Matthew Wright | Jonathan Taylor

Elite athletes – like Jakob Ingebrigtsen, who won gold for the men’s 1500m race at the Tokyo 2020 Olympics – train almost ten to 14 times per week, clocking up numerous hours on the track and in the gym. But for the rest of us, getting into shape does not necessarily mean such an arduous regime.

Learn more

‘Freedom day’? Removing COVID-19 restrictions will vastly reduce the freedoms of some – viewpoint

Dorothy Newbury-Birch | Andrew Divers

England has now dispensed with the remaining restrictions that were in place to curb the spread of COVID-19. No longer will there be a blanket requirement to wear face masks in public spaces or to socially distance.

Learn more

Anne Boleyn: in defence of historical inaccuracy

Leanne Bibby

The Channel 5 historical drama series Anne Boleyn, directed by Lynsey Miller, stars black British actor Jodie Turner-Smith as the Tudor queen consort at the height of her power and influence, shortly before her dramatic fall and execution in May 1536.

Learn more

What Keir Starmer can learn from the history of Labour leader documentaries

Christopher Massey

The news that Keir Starmer is considering starring in a fly-on-the-wall documentary, brings back memories of similar endeavours.

Learn more

Four tips to make the most of your next gallery visit

Laura Sillars

Going to a gallery can be an escape from the everyday – an opportunity to fall into a moment of reverie in front of an artwork that you know cannot be replicated in print or online.

Learn more

Going back to the gym: how to avoid injuries after lockdown

Matthew Wright | Mark Richardson | Paul Chesterton

After months in lockdown, gyms in England reopened on April 12. Many have already eagerly returned with plans to get back to their old fitness routines.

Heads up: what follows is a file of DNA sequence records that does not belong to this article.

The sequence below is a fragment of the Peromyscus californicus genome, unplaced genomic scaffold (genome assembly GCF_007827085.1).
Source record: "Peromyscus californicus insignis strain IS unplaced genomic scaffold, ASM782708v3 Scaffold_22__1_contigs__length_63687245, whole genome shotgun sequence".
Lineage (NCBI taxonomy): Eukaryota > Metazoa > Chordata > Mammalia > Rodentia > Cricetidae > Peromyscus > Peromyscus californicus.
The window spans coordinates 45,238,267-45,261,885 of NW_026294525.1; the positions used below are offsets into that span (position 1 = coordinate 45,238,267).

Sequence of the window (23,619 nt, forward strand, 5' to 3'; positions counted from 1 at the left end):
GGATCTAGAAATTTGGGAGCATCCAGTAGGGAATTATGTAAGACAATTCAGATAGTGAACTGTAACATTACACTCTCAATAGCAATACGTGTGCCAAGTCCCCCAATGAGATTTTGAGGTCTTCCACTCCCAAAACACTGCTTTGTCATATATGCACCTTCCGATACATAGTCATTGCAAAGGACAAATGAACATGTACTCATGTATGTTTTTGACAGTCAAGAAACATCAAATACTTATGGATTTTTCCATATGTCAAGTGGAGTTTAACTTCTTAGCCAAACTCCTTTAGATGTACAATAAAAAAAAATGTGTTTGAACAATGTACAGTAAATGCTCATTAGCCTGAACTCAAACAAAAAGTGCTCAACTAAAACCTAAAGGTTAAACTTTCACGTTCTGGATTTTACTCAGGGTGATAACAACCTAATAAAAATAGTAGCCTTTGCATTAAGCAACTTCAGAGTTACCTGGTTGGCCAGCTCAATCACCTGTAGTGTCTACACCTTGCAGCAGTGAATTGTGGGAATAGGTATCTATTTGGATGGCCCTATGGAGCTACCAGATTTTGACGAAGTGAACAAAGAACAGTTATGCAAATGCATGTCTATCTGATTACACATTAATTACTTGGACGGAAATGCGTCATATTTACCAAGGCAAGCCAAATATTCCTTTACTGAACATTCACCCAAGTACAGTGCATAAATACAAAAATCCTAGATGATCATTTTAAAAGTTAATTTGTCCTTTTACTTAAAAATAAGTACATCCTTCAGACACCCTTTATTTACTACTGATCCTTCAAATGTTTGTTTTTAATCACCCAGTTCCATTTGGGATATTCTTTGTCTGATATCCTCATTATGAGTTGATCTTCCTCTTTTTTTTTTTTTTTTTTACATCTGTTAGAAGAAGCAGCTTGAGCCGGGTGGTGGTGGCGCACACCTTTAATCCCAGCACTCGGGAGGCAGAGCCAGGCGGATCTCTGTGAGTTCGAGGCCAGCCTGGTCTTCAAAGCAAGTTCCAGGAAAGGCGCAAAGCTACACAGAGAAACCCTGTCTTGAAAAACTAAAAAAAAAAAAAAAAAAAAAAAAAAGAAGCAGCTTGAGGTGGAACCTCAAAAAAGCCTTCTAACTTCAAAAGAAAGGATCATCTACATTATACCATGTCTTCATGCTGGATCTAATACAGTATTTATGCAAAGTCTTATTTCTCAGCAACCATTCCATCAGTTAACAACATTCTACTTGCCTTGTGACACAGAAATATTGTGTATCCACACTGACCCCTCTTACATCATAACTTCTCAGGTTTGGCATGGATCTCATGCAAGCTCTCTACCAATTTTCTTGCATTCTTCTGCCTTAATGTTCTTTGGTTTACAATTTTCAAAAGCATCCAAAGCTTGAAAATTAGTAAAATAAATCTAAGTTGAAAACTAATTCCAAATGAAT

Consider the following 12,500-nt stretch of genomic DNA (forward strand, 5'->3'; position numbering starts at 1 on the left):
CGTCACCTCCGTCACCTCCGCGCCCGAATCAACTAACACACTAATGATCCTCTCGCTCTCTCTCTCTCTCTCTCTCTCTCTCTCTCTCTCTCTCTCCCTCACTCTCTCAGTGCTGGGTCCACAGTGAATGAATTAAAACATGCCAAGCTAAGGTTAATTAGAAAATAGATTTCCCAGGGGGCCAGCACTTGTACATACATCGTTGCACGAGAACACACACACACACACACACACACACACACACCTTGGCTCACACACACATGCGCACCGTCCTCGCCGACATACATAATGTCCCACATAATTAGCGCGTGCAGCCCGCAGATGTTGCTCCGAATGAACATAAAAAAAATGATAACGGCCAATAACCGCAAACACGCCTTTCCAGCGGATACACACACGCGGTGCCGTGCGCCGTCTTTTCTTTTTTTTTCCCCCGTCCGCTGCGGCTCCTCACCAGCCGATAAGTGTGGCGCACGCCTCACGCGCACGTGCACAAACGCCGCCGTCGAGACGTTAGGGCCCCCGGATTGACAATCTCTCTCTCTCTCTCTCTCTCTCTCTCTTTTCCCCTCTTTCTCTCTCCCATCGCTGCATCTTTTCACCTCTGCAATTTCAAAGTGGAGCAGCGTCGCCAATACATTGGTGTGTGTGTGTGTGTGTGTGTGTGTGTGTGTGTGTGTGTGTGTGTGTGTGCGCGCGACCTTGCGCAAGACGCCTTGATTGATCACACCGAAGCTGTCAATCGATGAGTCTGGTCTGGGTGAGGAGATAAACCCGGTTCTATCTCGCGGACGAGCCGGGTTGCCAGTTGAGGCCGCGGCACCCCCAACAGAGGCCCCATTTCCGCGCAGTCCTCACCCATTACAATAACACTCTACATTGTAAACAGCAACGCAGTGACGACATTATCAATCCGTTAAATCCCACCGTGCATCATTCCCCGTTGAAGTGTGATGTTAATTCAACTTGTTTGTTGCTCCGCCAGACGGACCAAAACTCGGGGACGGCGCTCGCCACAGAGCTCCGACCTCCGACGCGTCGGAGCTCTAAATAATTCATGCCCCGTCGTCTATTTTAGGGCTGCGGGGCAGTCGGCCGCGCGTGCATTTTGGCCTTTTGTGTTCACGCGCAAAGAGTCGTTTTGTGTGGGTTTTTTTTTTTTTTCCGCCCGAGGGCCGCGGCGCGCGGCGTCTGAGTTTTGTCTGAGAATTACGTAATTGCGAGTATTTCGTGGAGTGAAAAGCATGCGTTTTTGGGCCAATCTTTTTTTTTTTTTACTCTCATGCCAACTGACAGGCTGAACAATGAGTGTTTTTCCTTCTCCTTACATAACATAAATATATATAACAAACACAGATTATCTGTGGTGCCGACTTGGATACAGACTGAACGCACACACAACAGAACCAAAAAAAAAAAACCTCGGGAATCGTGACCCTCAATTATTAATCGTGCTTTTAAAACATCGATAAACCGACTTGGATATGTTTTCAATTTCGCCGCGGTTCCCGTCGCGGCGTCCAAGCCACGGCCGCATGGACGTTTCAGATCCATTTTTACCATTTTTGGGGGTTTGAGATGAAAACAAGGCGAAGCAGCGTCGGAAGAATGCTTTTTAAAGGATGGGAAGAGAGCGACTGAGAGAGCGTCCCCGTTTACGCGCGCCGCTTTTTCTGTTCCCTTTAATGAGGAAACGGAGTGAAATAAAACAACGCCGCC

Learn more

AI developers often ignore safety in the pursuit of a breakthrough – so how do we regulate them without blocking progress?

The Anh Han

Ever since artificial intelligence (AI) made the transition from theory to reality, research and development centres across the world have been rushing to come up with the next big AI breakthrough.

Learn more

Super shoes: Explaining athletics’ new technological arms race

Jonathan Taylor

In the 1960s, when traditional cinder athletics tracks were replaced by spongy, synthetic surfaces, endurance running experienced a revolution. Long distance runners began clocking far faster times on the synthetic tracks, smashing multiple world records in the process.

Learn more

Do genetic differences make some people more susceptible to COVID-19?

Vikki Rand | Maria O’Hanlon

Coronavirus affects people differently – some infected develop life-threatening disease, while others remain asymptomatic. And a year aftere COVID-19 emerged, it’s still unclear why.

Learn more

Scans reveal new details of how Egyptian pharaoh met a violent death

Tim Thompson

There’s something about mummies that always fascinates people. We see this from the attention given to mummies in museum exhibitions and in their frequent appearance in books, films and games.

Learn more

AI technique that predicts cell growth could someday diagnose cancer or develop new drugs

Claudio Angione

Machine learning technologies are everywhere. They’re used by search engines, social media, and even in online banking. But one area that this technology is still emerging is medicine.

Learn more